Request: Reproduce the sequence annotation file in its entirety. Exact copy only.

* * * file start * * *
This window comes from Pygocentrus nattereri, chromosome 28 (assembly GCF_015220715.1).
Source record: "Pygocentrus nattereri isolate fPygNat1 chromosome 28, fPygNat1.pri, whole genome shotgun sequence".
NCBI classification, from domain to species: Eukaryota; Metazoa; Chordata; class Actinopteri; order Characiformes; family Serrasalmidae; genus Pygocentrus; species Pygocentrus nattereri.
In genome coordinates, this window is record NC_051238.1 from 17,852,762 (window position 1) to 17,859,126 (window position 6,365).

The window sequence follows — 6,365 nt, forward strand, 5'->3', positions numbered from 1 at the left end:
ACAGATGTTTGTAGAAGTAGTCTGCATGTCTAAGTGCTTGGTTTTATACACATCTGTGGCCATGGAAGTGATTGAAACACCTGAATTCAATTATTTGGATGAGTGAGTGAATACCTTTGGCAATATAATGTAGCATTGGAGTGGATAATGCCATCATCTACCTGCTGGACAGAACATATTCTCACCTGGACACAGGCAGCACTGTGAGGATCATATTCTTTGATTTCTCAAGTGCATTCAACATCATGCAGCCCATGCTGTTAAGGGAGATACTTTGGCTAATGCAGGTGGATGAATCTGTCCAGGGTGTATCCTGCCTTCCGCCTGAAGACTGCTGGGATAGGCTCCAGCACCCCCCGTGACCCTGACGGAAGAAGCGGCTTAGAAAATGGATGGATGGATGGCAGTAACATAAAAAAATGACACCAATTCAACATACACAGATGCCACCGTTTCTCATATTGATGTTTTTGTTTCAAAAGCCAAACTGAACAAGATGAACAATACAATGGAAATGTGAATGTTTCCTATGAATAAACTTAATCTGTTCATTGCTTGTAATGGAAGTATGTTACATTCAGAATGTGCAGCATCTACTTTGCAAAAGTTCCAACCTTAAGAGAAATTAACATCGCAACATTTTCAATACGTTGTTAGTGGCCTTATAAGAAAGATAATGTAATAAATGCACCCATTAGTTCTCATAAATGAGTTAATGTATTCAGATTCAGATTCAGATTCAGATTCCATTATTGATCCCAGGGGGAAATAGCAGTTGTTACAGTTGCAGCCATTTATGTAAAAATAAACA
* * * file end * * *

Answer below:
This window comes from Pygocentrus nattereri, chromosome 28 (assembly GCF_015220715.1).
Source record: "Pygocentrus nattereri isolate fPygNat1 chromosome 28, fPygNat1.pri, whole genome shotgun sequence".
NCBI classification, from domain to species: Eukaryota; Metazoa; Chordata; class Actinopteri; order Characiformes; family Serrasalmidae; genus Pygocentrus; species Pygocentrus nattereri.
In genome coordinates, this window is record NC_051238.1 from 17,852,762 (window position 1) to 17,859,126 (window position 6,365).

The window sequence follows — 6,365 nt, forward strand, 5'->3', positions numbered from 1 at the left end:
ACAGATGTTTGTAGAAGTAGTCTGCATGTCTAAGTGCTTGGTTTTATACACATCTGTGGCCATGGAAGTGATTGAAACACCTGAATTCAATTATTTGGATGAGTGAGTGAATACCTTTGGCAATATAATGTAGCATTGGAGTGGATAATGCCATCATCTACCTGCTGGACAGAACATATTCTCACCTGGACACAGGCAGCACTGTGAGGATCATATTCTTTGATTTCTCAAGTGCATTCAACATCATGCAGCCCATGCTGTTAAGGGAGATACTTTGGCTAATGCAGGTGGATGAATCTGTCCAGGGTGTATCCTGCCTTCCGCCTGAAGACTGCTGGGATAGGCTCCAGCACCCCCCGTGACCCTGACGGAAGAAGCGGCTTAGAAAATGGATGGATGGATGGCAGTAACATAAAAAAATGACACCAATTCAACATACACAGATGCCACCGTTTCTCATATTGATGTTTTTGTTTCAAAAGCCAAACTGAACAAGATGAACAATACAATGGAAATGTGAATGTTTCCTATGAATAAACTTAATCTGTTCATTGCTTGTAATGGAAGTATGTTACATTCAGAATGTGCAGCATCTACTTTGCAAAAGTTCCAACCTTAAGAGAAATTAACATCGCAACATTTTCAATACGTTGTTAGTGGCCTTATAAGAAAGATAATGTAATAAATGCACCCATTAGTTCTCATAAATGAGTTAATGTATTCAGATTCAGATTCAGATTCAGATTCCATTATTGATCCCAGGGGGAAATAGCAGTTGTTACAGTTGCAGCCATTTATGTAAAAATAAACA